Artist: PJ Harvey

Album: Stories from the City, Stories from the Sea

Reviewed by: Dee Gene Rate

If you are into the usual chicksingers propagated in this music section, you'd better think twice before trying PJ Harvey. This could be the most absorbing music you have heard, but it can be somewhat dense going for the casual listener. The voice is grotesque and rather dissonant at times. The music is an entity in itself rather than mere background backup. It has the driven rhythm of traditional blues and the intense sting of raw noisy punk. The engrossing beauty of PJ Harvey lies in the tension of both the music and the vocals. It never comes to a full explosion. Oftentimes it will swing into extremes, but it will eventually fall back on the tension it created and stay there, unresolved. Not everyone will like this. Have patience though, it may sound exhaustive but it's worth it.

The subversive characters in the lyrics of these songs are all lonely souls looking for love in the City, a place notorious for its ability to detach people from each other. The City can be tempting for those seeking the freedom, anonymity and (in)visibility that comes from urban life. But once there, the tall buildings with their pretty neon lights become claustrophobic and overwhelming and the loneliness unbearable: "Beautiful people/Beautiful girls/I just feel like/It's the end of the world/I walk on concrete/I walk on sand/But I can't find/A safe place to stand.".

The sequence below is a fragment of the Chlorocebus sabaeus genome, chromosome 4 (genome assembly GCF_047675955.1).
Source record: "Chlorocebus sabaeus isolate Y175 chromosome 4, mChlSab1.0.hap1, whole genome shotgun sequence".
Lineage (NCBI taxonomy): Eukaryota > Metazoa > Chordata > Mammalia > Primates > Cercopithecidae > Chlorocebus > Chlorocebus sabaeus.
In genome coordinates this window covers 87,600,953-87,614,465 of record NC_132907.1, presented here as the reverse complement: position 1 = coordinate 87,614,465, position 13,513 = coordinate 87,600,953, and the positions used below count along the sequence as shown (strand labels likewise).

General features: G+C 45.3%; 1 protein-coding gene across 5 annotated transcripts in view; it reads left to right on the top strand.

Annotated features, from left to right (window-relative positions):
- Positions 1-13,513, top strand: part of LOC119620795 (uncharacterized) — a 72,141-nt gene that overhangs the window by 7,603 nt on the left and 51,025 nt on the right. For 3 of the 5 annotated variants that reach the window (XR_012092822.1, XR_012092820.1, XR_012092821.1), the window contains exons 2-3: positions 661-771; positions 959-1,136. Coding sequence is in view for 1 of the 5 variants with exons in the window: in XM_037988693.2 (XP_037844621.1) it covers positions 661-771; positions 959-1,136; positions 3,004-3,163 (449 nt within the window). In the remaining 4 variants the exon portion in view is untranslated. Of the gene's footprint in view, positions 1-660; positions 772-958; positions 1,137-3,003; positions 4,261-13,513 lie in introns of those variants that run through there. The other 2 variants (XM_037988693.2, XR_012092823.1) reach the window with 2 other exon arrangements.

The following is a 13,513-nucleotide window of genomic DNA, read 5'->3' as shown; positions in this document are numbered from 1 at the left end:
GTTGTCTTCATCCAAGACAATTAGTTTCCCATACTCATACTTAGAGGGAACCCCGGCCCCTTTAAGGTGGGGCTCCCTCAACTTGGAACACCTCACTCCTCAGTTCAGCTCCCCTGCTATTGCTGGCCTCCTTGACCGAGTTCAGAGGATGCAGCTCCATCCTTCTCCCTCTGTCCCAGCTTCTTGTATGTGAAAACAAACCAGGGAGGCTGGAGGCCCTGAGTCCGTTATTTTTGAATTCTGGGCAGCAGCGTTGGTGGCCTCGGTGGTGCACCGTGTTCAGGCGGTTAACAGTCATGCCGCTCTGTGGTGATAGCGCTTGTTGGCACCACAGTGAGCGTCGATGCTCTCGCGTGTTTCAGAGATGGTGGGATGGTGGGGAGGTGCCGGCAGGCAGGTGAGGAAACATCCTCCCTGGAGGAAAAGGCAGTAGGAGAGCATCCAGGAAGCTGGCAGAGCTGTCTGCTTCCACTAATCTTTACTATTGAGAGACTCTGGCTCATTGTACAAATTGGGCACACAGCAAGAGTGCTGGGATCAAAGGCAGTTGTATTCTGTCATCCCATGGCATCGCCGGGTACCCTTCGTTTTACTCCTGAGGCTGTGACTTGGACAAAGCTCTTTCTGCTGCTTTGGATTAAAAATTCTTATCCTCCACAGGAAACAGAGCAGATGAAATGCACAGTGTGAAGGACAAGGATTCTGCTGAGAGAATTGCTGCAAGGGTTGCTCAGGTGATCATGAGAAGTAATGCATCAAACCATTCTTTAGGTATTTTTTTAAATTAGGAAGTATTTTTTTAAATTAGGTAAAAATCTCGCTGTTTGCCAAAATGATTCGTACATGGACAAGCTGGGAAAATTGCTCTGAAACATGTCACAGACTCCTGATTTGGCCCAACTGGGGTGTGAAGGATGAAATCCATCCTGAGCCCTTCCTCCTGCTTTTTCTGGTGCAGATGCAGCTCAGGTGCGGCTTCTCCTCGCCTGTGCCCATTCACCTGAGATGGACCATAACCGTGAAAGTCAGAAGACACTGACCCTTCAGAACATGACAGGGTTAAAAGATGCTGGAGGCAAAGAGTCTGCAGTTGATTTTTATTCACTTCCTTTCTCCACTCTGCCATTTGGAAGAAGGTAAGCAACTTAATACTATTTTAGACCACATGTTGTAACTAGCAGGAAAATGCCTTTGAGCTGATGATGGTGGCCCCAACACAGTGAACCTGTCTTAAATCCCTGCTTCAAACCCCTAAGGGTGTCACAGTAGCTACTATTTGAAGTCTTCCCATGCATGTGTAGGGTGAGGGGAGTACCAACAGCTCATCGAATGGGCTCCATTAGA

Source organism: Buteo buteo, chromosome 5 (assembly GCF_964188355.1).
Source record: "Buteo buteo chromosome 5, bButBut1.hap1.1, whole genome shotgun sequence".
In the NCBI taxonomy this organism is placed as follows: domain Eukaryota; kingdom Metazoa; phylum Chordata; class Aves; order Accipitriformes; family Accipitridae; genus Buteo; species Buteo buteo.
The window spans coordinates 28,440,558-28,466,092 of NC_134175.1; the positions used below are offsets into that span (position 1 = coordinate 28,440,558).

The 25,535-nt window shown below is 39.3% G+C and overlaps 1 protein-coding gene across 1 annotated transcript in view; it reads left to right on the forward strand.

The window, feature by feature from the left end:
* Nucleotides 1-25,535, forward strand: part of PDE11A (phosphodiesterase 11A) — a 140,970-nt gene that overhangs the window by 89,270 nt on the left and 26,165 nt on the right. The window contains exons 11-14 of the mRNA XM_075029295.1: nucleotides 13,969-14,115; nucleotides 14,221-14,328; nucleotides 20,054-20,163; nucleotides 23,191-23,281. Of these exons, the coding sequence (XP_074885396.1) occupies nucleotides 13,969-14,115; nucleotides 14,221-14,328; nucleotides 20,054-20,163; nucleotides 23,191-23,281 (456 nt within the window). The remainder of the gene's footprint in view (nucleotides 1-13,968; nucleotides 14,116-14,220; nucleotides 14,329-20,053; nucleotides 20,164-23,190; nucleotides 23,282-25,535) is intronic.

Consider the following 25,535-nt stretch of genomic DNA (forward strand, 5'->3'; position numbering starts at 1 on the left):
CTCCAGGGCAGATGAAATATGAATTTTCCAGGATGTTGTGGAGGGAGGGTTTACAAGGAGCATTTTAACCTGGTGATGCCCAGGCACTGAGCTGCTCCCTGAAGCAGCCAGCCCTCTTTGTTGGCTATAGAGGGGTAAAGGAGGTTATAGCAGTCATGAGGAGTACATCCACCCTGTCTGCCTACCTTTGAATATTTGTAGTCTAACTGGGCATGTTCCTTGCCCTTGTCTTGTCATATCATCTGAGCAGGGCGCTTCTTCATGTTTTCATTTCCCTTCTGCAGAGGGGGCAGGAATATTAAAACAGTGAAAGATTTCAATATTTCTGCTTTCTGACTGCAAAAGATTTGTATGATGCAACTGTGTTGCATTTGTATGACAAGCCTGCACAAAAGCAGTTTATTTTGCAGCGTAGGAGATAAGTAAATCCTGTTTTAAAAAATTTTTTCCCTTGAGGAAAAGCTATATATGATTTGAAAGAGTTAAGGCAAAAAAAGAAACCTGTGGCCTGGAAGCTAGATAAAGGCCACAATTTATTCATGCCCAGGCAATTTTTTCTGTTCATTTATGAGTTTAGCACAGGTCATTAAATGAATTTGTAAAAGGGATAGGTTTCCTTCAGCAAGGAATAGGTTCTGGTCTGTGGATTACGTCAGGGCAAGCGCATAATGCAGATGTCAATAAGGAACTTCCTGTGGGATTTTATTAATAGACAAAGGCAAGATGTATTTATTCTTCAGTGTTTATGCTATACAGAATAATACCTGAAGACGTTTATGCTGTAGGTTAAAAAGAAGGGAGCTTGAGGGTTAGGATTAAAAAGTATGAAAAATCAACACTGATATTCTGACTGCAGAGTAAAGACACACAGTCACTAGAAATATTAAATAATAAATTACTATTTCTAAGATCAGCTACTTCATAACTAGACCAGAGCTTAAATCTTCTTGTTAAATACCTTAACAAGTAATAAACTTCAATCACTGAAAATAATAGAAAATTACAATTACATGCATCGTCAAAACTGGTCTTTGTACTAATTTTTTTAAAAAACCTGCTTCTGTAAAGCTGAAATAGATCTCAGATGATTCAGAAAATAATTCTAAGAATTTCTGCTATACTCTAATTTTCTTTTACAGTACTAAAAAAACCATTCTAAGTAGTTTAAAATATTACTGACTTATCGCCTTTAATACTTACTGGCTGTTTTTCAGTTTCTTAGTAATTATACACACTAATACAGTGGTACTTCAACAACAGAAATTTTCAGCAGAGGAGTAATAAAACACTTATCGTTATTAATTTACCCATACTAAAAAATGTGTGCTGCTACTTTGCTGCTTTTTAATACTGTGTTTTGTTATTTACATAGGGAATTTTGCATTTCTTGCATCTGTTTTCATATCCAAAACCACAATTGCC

This is where the Sea comes into play. If you are already familiar with PJ Harvey's earlier works, you may have already noticed the constant reoccurrence of water-themed songs. Water being a much needed escape, a resolve, a chance to release some of the pressure: "We just kind of lost our ways/We were looking to be free/But one day we'll float.". With music that leans so heavily on tension, this truly is a welcome relief.

You may wonder why some people make an effort to hear this music, that tears up skyscrapers all around you only to have them washed away a few songs later, demanding the very space and depth it initially denied. The point is that the exchange of extremes is exactly what gives this music its thrilling character. I feel that this is why some are so attracted to it.


Official PJ Harvey Website (lots of video/sound-samples)

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